January 23, 2020 - After recording consecutive record highs during the fourth quarter of last year ($211 billion) and again during the first quarter of this year ($212 billion), secondary loan trading volumes decreased 10% in the second quarter, to $191 billion.  Volumes really tapered off during a lackluster/risk-off third quarter where trade activity fell to a five-quarter low of just $166 billion.  But as price volatility picked up in the fourth quarter and managers once again chased yield, volumes improved 4% to $174 billion, according to the LSTA’s 4Q19 Trade Data Study.  Also in the fourth quarter, par-plus trading volume climbed to a 29% share of total volume, a 14-month high, while just 21% of trade activity took place in a sub-95 price context.  All told, secondary trading volume totaled a record $743 billion across 2019, a 4% increase over last year’s figure (matching the percentage increase in S&P/LSTA Leveraged Loan Index outstandings).

All is well that ended well in the fourth quarter.  Following its worst monthly print this year (-0.45% in October) the S&P/LSTA Leveraged Loan Index (LLI) produced a risk-on induced 0.6% November return and an eight-month best 1.1% return in December.  All told, fourth quarter LLI returns totaled 1.73%, which increased full-year 2019 returns to a three-year best 8.64%.  Better still, the LLI 100, which holds the market’s 100 largest and most widely held terms loans, returned 10.65% on the year.  But it’s not as if it was a smooth ride from start to finish, actually far from it.  The loan market began the year with a broad based recovery in the secondary during January and February.  Trade prices went on to rally an impressive 324 basis points (3.4%) off fourth quarter 2018’s oversold conditions.  But the market pulled back in March when the Fed announced that rates would no longer be rising anytime soon.  The weakness was short lived though, so we thought, as the rally continued through the first week of May.  Then the headlines (and markets) turned their attention to the trade war following President Trump’s admission that the US would apply new tariffs on Chinese goods if a trade deal could not be reached (which it was not).  The trade controversy and its implications for the global economy went on to set off a six month lull in the loan market where market value losses were reported during five of the next six months.  As a result, total returns were limited to just 0.57% from May through October.  But unlike the fourth quarter 2018 technically fueled sell-off where prices fell indiscriminately, a flight to quality trade dictated price action during most of the six month period.  Managers, who became risk-adverse and skittish on credit, sold off lower quality names while bidding up the higher end of the market.  But that trend reversed in November and much more decisively in December as managers became more aggressive in bidding up the lower-end of the market.  December’s median trade price improved 25 basis points, ending the year at 99.5 – or 190 basis points higher than it began.  At the same time, the median bid-ask spread (on the traded universe of loans) tightened six basis points, ending 2019 at 75 basis points – or 15 basis points tighter than it began.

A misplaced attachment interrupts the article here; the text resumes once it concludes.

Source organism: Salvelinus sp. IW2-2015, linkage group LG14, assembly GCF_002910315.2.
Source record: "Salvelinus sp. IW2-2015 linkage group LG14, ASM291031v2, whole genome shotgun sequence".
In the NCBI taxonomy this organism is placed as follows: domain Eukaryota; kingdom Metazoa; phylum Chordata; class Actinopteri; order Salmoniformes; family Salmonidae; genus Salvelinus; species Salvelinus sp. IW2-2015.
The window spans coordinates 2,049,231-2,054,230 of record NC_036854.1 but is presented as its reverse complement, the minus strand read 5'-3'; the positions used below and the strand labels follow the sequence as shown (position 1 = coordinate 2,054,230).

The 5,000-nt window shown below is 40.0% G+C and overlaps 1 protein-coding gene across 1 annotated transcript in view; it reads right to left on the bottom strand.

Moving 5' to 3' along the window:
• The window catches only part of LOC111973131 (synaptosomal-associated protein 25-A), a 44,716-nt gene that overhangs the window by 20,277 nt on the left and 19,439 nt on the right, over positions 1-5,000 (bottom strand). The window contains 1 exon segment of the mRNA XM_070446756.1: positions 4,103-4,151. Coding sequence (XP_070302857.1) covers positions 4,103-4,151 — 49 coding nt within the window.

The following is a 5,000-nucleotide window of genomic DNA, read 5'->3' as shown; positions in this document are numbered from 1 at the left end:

On the technical front, new issue supply was mostly limited, with S&P/LSTA Leveraged Loan Index (LLI) outstandings rising by just $46.3 billion, or 4%, to $1.19 trillion in 2019.  On the demand side, CLO issuance remained strong at $118 billion, but was down 9% from last year’s record total.  Most troublesome though was the unrelenting outflows reported by loan mutual funds which totaled $38 billion across 2019.  While December’s redemptions came in at a 14-month low of just $1.6 billion, outflows have been negative for 15 consecutive months for a grand total of $61 billion in lost capital.  Finally, Loan Mutual Fund AUM currently stands at just $111 billion or a post-recession low 9% of LLI outstandings while CLO AUM totals a record $662 billion or 55% of LLI outstandings. From a fundamental perspective, it was a mixed bag as well.  Even though the default rate crept lower in 2019 to 1.39%, the percentage of loans rated B- increased its markets share to 14%, a rise of four percentage points across the year. But at the same time, CCC market share remained flat at just 6%. LSTA Full and Associate Members can click here for the full analysis.

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